Findings from the Needs Assessment for the Atwater Library and Computer Centre’s project Addressing Gender-based Sexual Violence on Campuses in Montreal, revealed that the various stakeholders on campus have very different and often contradictory perspectives about the definition and prevalence of gender-based sexual violence on campus. We uncovered conflicting opinions on the roles and responsibility of administration, faculty and students regarding who should or could participate in policy and strategy development. There were often gaps in understanding, miscommunications and misinterpretations, feelings of resentment, defensiveness, exclusion, and betrayal, along with trust issues when these players came together to discuss issues of gender-based sexual violence on campus. However, before we can even begin to come together to develop policy that resonates and makes sense to all stakeholders, we need to come together to heal and a significant aspect of this can occur through sharing and understanding each other’s experiences and perspectives. We believe that an effective vehicle for accomplishing this is through shared artistic experiences.

Art can capture the ineffable; those emotions, experiences, memories and perspectives that are too painful, controversial or difficult to put into words. Through art we can share that which might otherwise remain hidden, but that which is so essential to forging authentic connections and understandings. “Art makes us look; it engages us and disarms or bypasses the purely intellectual, leading to a more authentic and complete glimpse of what a particular experience can be like, of what people think and feel” (Weber, 46)

Relatedly, although healing practices grounded in talk therapy and conversational exchanges are useful, they are often limited in their capacity to touch, uncover and heal trauma (van der Kolk, 2014). Moreover, many people who experience sexual violence may not feel secure or able to share their experiences verbally (van der Kolk, 2014). Arts-based methods, whether in the form of visual arts, poetry, theatre, music or dance, however, are apt at fostering peoples’ connection to their emotional selves and bodies. Art-based exploration and expression can provide a relatively safer and more inclusive platform from which people can connect to and share their stories. “The capacity of art, music, and dance to circumvent the speechlessness that comes with terror may be one reason they are used as trauma treatment in cultures around the world” (van der Kolk, 2014, 243).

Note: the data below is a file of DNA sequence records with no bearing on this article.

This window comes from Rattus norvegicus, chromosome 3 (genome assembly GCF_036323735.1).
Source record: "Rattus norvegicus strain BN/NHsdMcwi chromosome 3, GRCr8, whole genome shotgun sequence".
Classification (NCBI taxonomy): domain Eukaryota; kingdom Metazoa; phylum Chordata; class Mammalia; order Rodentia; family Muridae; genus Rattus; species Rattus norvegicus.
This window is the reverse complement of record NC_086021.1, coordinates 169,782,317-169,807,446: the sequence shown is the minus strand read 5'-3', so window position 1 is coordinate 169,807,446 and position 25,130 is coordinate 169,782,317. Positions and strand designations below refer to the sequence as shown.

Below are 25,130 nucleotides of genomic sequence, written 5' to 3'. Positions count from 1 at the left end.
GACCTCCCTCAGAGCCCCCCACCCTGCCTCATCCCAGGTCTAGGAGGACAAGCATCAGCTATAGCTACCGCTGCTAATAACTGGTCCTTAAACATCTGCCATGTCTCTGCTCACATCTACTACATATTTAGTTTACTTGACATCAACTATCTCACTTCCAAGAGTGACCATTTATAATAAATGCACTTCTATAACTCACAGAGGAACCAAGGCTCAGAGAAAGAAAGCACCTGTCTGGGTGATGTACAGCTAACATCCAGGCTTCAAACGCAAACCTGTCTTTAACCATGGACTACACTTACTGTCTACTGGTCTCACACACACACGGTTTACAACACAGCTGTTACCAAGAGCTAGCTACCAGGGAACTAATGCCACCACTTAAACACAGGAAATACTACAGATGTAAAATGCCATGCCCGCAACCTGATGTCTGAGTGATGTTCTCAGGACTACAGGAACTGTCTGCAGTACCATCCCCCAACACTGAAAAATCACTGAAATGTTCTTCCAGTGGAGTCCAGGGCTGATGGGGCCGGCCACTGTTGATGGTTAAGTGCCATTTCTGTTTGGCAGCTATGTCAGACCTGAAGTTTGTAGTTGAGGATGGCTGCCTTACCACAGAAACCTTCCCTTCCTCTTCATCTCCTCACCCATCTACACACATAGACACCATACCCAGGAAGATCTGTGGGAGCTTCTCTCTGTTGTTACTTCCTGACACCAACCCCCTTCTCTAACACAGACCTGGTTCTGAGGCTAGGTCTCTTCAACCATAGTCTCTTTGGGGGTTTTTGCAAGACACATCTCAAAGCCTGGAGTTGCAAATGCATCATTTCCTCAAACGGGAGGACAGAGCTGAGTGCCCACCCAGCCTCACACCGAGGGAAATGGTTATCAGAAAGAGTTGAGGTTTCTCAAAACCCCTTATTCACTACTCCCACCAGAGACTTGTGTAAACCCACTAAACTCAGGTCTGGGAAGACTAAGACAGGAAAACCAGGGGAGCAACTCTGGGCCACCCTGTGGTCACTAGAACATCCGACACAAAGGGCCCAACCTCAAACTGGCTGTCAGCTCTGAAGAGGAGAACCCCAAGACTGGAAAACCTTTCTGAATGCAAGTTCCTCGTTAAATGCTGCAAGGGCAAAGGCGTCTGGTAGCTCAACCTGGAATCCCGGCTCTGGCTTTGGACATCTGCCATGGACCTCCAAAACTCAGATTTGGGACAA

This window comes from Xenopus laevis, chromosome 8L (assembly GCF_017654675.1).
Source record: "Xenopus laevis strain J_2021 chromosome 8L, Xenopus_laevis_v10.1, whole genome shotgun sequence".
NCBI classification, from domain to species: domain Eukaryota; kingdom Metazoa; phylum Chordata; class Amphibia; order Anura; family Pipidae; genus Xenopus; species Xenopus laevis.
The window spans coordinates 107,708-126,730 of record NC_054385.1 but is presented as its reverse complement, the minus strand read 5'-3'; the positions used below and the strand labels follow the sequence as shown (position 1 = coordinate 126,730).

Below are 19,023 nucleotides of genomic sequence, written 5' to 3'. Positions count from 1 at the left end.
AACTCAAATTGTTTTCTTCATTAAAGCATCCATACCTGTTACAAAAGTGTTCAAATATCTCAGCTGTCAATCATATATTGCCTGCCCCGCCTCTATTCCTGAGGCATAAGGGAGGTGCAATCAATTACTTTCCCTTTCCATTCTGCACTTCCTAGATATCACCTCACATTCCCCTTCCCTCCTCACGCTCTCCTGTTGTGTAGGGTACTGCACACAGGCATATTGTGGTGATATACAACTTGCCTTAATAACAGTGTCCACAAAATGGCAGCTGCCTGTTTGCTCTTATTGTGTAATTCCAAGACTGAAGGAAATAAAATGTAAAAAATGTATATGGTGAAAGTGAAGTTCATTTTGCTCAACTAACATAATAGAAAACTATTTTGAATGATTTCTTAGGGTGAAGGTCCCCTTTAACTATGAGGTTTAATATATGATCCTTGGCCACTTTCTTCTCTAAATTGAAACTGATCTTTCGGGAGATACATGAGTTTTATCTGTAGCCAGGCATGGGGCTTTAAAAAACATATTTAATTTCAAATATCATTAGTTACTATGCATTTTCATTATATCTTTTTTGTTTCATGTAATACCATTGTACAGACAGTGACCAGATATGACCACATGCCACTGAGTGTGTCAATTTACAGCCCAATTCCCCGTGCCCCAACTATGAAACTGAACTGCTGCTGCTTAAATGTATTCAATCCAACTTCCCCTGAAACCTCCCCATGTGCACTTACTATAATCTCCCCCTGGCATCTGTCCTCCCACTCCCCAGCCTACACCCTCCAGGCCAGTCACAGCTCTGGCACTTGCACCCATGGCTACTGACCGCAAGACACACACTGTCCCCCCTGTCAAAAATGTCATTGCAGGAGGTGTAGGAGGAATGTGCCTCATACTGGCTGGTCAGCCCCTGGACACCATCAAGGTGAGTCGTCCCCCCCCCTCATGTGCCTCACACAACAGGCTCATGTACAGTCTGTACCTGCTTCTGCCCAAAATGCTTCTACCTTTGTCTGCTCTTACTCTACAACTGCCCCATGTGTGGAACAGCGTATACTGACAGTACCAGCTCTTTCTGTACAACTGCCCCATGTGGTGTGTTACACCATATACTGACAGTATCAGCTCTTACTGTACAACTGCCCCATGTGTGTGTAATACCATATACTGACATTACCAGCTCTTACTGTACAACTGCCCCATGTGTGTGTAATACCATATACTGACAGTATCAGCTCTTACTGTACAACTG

Furthermore, art can help us see a situation through someone else’s eyes and share an experience empathetically in ways that a professionalization day or conference presentation fail to do. This is particularly crucial when developing and implementing policy that responds to an experience one might never have or expect to have. Art can instigate provocative conversations and make challenging ideas accessible and inclusive, while complicated academic and policy discourse can potentially exclude traditionally marginalized populations and perspectives that we need to understand and include in the process of creating and implementing policy.

Art can be used to trace, reflect or explore an individual’s or community’s strengths and fears, to promote critical dialogue and knowledge about personal and community issues and to enable marginalized or excluded individuals and groups to bring recommendations to the attention of researchers and policy makers. The Art Jam will enable the community, and those affected by policy, to participate in creating and defining policy and responses to gender-based sexual violence on campus. We believe that policy grounded in community knowledge, exchanges and experiences will be most relevant and effective.